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Facts, Wints, and Gems.



14. Alfred Ernest, bora August 6,


5. Helena Augusta, born May 25, Extent.—The dominions subject

· 1846. to the Crown of England rival the 6. Louisa Carolina, born March 18, mightiest empires in ancient his. 1848.

7. Arthur William Patrick, born In Europe, there are England, May 1, 1850. Wales, Ireland, Scotland, and the 18. Leopold George, born April 7, adjacent islands; Heligoland, Gib

1853. raltar, Malta, and the lonian Islands. Roval Princes and Princesses.

In Asia, Aden on the coast of George, King of Hanover, born May Arabia ; the three Presidencies of 27. 1819; George, Duke of Cam. Bengal, Madras, and Bombay in the

bridge, bord March 26,1819; PrinEast Indies; the island of Ceylon ;

cess Augusta of Cambridge, born! Penang and Singapore; Tavoy and

July 19, 1822; Princess Mary, born other districts in Burmah; and Nov. 27, 1833; Mary, Duchess of Hong-Kong in China.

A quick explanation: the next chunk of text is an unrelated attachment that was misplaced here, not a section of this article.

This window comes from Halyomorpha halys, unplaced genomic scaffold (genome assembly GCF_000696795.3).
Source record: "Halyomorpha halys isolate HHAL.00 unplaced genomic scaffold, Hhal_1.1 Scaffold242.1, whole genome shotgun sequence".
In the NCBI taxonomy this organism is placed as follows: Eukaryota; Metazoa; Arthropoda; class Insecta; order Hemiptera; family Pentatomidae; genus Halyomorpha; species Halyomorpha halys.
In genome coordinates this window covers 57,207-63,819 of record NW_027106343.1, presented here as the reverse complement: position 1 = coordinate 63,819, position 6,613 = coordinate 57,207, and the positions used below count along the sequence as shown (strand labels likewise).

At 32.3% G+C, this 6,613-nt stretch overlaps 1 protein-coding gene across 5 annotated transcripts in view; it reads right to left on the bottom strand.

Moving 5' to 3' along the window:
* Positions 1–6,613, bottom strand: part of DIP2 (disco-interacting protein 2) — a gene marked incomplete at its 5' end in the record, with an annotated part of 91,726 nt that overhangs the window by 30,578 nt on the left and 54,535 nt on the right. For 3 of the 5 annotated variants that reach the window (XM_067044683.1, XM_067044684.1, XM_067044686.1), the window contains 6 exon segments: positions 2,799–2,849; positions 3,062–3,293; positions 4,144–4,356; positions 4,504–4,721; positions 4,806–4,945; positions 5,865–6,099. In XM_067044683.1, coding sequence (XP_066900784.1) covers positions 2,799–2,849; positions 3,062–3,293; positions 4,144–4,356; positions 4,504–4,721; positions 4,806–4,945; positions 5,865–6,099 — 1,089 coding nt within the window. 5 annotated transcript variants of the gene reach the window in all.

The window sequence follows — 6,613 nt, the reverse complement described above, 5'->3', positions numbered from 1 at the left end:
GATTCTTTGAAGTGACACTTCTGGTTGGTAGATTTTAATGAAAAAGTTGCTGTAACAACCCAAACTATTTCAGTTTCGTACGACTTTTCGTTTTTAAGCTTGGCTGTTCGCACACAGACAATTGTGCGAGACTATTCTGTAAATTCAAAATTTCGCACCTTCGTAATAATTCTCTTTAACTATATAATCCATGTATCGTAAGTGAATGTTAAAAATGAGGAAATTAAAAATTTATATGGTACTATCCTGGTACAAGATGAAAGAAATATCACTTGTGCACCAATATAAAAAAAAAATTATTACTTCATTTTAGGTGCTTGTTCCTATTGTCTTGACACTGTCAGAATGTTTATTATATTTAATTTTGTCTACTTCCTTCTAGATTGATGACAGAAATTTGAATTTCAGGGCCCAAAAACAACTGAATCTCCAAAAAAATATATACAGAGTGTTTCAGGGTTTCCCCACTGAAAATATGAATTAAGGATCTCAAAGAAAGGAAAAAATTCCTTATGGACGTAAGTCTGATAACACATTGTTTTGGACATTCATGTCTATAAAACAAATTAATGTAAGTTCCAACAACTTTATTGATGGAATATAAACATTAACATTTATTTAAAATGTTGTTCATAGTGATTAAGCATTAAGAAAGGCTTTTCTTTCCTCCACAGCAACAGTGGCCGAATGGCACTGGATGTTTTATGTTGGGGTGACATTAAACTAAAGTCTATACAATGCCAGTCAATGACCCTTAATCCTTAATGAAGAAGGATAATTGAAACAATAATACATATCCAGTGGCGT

Gloucester, born April 25, 1776. In Africa, Sierra Leone, Cape Her Majesty's Mother.- Victoris Coast Castle; Gambia, Cape Colony, Maria, Dowager Duchess of Kent, Natal, St. Helena, Mauritius, As born August 17, 1786. cension Island, and the Seychelles

In America, Canada, New Brunswick, Nova Scotia, Cape Breton, the

Hints. Hudson Bay Settlements, Prince Edward's Island, Newfoundland, HABITS.-Do not fear to under: Bermudas, the West India Islands, take to form any habit that is desirBritish Guiana, Belize, and Falkland able; for it can be formed, and that Islands.

| with more ease than you may at first In Oceania, Sarawak and Labuan, suppose. Let the same thing, or the Australia, Van Diemen's Land, New some duty, return at the same time Zealand, and the Auckland Islands. every day, and it will soon become

The population of Great Britain pleasant. No matter if it be irkand Ireland is 27,019,578. The some at first; but how irksome sowhole population of the British ever it be, only let it return periodiEmpire is estimated at 130,000,000.cally, every day, and that without